Most of us readily understand the importance of scientific literacy. Indeed, we know that everyone—not just scientists and engineers—benefits from the knowledge and the skills of science. With scientific literacy comes better decision-making capabilities and easier navigation through life's everyday challenges. A good science education is key to productivity and success.
Public understanding of science is also essential for the health of the scientific enterprise itself. Innovations of science are better understood and more likely to be accepted when the public understands the scientific process. Public support of science, including the allocation of tax dollars, is more likely to be sustained when people appreciate the value that science brings to solving everyday problems.
APA's mission is to advance the creation, communication and application of psychological knowledge to benefit society and improve people's lives. In this respect, APA has always been dedicated to nurturing the public understanding of science. Our outreach has included:
The Decade of Behavior initiative, which was spearheaded by APA to bring a greater awareness of the importance and relevance of behavioral and social science research. Public lectures and informational booklets help to spread the word.
Psychology Matters, an APA Web resource featuring a compendium of psychological research that demonstrates the application and value of psychological science in our everyday lives. New material is continually added as important discoveries emerge from psychological science (http://psychologymatters.apa.org).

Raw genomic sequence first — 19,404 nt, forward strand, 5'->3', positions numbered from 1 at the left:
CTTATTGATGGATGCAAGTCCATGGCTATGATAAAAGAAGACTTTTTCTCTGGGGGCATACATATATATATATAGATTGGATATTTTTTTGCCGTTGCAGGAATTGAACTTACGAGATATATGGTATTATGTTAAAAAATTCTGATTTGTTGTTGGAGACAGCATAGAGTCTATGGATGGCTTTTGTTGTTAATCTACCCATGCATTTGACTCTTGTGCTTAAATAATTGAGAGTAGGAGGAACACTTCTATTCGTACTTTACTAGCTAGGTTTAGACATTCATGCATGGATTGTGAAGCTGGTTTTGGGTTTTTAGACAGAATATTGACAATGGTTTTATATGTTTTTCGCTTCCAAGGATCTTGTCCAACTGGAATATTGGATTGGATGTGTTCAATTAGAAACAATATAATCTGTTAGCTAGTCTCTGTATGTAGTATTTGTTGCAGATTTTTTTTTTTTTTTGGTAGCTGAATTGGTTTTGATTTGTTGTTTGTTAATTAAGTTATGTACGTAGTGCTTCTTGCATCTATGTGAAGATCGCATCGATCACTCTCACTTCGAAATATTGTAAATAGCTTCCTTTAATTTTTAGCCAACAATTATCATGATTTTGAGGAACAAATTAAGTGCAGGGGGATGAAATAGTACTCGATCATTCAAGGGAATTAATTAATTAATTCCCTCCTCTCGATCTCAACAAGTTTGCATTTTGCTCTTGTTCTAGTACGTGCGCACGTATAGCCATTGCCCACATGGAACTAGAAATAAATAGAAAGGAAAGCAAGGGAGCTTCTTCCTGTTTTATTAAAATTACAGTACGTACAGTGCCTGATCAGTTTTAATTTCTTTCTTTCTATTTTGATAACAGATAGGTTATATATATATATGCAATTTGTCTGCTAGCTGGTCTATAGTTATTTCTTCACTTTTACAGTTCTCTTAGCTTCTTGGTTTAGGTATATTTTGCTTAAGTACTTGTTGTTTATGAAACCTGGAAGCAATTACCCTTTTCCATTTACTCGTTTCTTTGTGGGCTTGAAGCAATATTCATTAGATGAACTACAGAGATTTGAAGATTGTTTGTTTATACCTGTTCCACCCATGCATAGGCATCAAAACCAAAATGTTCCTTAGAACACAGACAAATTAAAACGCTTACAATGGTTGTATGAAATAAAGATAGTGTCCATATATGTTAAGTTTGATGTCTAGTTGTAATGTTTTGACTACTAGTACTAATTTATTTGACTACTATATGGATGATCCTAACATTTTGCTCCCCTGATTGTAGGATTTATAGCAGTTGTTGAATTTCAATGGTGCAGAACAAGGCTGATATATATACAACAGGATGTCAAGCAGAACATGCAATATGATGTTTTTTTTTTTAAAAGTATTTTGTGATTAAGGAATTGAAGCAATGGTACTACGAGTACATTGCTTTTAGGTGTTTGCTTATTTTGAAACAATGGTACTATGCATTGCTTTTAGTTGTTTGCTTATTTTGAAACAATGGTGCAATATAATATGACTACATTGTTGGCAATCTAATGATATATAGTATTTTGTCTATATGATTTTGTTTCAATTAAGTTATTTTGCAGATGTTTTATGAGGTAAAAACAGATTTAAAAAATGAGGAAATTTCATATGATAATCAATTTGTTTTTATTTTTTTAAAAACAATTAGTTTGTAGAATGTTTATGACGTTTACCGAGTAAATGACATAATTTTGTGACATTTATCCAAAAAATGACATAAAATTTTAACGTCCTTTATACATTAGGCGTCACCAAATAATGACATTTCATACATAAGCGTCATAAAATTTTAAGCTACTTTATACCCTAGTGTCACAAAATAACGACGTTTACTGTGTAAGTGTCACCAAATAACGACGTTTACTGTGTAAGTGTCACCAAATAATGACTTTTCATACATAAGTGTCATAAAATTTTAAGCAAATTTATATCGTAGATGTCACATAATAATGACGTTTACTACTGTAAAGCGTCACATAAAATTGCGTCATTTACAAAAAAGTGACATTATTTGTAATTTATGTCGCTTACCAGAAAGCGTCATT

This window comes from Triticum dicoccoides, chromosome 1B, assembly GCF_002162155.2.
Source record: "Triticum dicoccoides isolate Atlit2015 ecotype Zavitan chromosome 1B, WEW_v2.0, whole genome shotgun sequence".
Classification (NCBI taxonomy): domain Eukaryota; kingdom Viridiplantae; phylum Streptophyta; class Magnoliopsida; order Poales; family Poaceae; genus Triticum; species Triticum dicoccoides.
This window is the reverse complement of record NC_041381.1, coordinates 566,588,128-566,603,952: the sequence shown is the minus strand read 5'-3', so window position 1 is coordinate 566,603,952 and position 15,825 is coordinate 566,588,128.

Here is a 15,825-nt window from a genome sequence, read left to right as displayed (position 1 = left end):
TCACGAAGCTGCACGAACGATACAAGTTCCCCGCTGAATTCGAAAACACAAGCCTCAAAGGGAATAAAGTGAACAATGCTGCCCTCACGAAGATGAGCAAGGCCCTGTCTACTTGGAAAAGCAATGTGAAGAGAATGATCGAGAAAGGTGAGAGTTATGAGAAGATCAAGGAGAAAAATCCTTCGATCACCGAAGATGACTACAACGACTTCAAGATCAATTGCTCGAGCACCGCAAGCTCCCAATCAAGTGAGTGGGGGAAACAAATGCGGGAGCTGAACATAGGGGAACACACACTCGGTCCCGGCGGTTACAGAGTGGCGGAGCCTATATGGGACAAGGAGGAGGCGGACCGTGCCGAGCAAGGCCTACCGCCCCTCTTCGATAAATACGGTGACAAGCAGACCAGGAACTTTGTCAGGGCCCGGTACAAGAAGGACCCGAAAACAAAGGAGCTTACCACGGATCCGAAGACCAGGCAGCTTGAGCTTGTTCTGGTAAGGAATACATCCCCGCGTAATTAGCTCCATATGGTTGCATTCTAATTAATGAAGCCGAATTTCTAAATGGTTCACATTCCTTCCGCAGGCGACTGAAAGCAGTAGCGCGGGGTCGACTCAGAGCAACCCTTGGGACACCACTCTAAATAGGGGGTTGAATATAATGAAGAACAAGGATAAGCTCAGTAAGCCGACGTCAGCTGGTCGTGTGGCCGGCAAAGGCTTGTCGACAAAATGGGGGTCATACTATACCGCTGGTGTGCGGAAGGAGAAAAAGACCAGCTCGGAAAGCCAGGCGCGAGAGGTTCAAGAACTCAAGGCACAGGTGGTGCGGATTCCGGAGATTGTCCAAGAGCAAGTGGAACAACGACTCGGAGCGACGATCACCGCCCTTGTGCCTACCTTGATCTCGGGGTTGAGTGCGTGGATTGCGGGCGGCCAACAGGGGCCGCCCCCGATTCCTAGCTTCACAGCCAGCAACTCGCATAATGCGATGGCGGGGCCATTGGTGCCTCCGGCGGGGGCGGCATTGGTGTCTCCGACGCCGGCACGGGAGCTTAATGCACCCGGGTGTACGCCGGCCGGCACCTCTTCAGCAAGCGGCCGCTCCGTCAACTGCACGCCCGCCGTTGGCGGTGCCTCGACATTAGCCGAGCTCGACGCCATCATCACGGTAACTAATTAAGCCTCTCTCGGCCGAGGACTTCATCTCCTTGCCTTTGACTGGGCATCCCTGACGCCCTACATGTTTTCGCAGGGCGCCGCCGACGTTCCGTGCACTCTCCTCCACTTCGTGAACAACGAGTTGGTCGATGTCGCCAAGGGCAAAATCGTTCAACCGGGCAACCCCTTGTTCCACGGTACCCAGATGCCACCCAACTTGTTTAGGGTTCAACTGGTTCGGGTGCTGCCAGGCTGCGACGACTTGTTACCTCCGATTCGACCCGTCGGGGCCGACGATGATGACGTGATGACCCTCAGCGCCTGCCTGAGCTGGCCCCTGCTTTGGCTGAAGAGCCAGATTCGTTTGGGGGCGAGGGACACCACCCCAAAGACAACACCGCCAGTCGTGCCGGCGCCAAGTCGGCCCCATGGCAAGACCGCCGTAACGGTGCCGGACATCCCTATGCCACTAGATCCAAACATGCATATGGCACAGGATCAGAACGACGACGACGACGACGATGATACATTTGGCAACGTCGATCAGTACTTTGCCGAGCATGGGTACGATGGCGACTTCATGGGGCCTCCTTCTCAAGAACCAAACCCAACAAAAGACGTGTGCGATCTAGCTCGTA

APA's Grand Challenges Initiative, developed this year by APA President Alan E. Kazdin, PhD, which demonstrates how psychological science offers insights and solutions to a number of the most challenging problems of society, including global climate change, prolonging vitality and reducing disparities in health care.
Every day, APA does its part to improve psychological science literacy. We must never lose sight of this important aspect of our mission. The goal of increasing and nurturing public understanding of science is one that psychology shares with all fields of science. That's why APA joined the Coalition for the Public Understanding of Science (COPUS), a grassroots effort to increase public understanding of the nature of science and its value to society (www.copusproject.org).
The primary focus of COPUS is the Year of Science 2009 (www.yearofscience2009.org). This is an effort to share with the public an understanding of how science works, what it's like to be a scientist and why science matters. Each month of 2009 will feature a different theme, for many of which psychological science is central. Success of this project depends on community involvement. Psychological science will be represented if psychological scientists get involved.
Initiatives such as the Decade of Behavior and the Year of Science 2009 are meant to improve scientific literacy. That too is the goal of the AAAS Project 2061—an ongoing effort to establish benchmarks for science literacy. It is worth taking a close look at what those benchmarks include (www.project2061.org).
We often worry that psychological science is excluded from formal designations of scientific disciplines. Yet the Project 2061 benchmarks include entire sections devoted to the human organism and to human society. When it comes to establishing the essentials of scientific literacy and what should be included in what all students learn, psychology is a central component.
The reality, however, is that many political and scientific leaders fail to accept psychological science as science. Perhaps they never learned all of what Project 2061 aspires for students of science.
A vigorous program of public education and improved public understanding of science may be the remedy we need.
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